All ideas have consequences. In fact, ideas always precede a product, an end point that is either designed, desired or unintended. This end point can be good or bad—the reality is that brilliant ideas yield beneficial products and thoughtless ideas portend disastrous consequences. Furthermore, in many cases, an idea will not yield a concrete product because the idea was not worth anything to begin with.

As it pertains to our search for ultimate truth, we are concerned with those foundational or basic ideas that shape our reality and have tangible, everlasting, and positive consequences.

Humans are born into a world that they did not create ex nihilo (out of nothing). Instead we step into a world, a society, and a culture that already exist, and we therefore learn to interact with the consequences of ideas that already define the contours of our reality. By turning our attention to the consequences of some foundational ideas and laying bare our assumptions, we will do two things: (1) illuminate those timeless ideas that benefit us and (2) discover those underlying ideas that are in fact bogus, along with their associated poisonous consequences. Foundational thinking is concerned about the dissimilarity between truth and non-truth because it has a sincere interest in knowing what is good and what is evil. As Socrates once said, “The unexamined life is not worth living.” To any mature adult who takes life seriously, an unexamined life simply is not an opportunity to be grasped. When it comes to the truth, embracing it means not only holding the complete truth close to your chest, but also considering and then accepting all the consequences of that truth.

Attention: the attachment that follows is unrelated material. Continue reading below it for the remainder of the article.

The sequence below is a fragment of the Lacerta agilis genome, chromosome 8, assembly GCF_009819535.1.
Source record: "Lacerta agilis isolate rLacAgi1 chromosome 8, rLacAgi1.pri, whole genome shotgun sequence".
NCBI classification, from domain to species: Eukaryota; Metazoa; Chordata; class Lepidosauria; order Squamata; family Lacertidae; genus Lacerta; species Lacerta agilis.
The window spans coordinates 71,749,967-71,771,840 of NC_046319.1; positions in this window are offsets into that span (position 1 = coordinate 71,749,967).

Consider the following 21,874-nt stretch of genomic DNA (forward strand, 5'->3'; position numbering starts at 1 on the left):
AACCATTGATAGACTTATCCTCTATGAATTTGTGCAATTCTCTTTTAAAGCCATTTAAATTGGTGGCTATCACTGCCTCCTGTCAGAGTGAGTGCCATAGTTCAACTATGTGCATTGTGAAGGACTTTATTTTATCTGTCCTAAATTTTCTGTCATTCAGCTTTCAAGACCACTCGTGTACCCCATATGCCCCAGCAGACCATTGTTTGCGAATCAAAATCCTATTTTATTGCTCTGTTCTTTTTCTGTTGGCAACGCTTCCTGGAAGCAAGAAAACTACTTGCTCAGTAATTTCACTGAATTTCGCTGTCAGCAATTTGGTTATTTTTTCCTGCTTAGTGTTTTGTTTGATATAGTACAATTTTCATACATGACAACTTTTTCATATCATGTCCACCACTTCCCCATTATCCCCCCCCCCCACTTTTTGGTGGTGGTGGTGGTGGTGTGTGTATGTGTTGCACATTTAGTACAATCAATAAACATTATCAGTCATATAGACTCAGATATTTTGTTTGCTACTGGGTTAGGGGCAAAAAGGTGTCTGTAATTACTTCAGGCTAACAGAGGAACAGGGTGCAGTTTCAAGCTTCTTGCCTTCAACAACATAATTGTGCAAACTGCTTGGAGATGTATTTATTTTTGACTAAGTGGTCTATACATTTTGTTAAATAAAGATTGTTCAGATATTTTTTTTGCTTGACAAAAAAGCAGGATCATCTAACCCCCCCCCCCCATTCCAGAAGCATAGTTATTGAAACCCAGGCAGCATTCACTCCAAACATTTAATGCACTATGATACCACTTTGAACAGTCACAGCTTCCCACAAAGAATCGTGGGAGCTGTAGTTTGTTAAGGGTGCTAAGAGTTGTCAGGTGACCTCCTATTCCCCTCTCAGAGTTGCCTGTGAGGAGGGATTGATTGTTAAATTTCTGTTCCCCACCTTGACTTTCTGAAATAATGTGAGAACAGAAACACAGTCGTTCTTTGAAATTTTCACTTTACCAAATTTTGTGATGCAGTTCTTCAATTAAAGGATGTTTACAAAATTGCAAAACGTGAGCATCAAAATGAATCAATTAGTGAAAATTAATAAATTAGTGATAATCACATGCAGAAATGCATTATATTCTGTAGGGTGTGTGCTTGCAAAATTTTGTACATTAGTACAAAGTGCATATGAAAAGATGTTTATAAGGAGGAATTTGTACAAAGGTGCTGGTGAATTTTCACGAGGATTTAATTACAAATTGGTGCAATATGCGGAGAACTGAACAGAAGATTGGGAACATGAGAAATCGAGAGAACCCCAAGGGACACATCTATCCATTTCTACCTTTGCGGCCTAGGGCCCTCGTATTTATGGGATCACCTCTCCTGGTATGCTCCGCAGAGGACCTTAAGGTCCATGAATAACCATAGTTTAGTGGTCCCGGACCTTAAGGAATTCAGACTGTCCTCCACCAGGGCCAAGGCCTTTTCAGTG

At time I am writing this, we in America are in the midst of a presidential campaign. At one point, one candidate suggested that all high school graduates should be entitled to a free college education. This is a great idea, but an idea that nonetheless has consequences. On one hand, this would allow all those who are disenfranchised and who otherwise would not have access to a college education to receive one for free. One the other hand, although college would be “free” for the student, it would not be free for society. One consequence of free college is the need for a reasonable means of financing an education for many. Where would such funds come from in a government that is already in debt?

On the one hand, a free college education means more young people would be better equipped to enter a competitive job market, and therefore be able to generate more income, stimulating the economy. On the other hand, who defines what “college” is? Is it two years or four? Would the universal availability of a college education drive down the quality of the educational standards that exist now? Notice that I did not take a stance on the idea. I am simply trying to relay a principle: that if a person divorces the consequences of an idea from the idea itself, then what he or she is really doing is divorcing him- or herself from reality.

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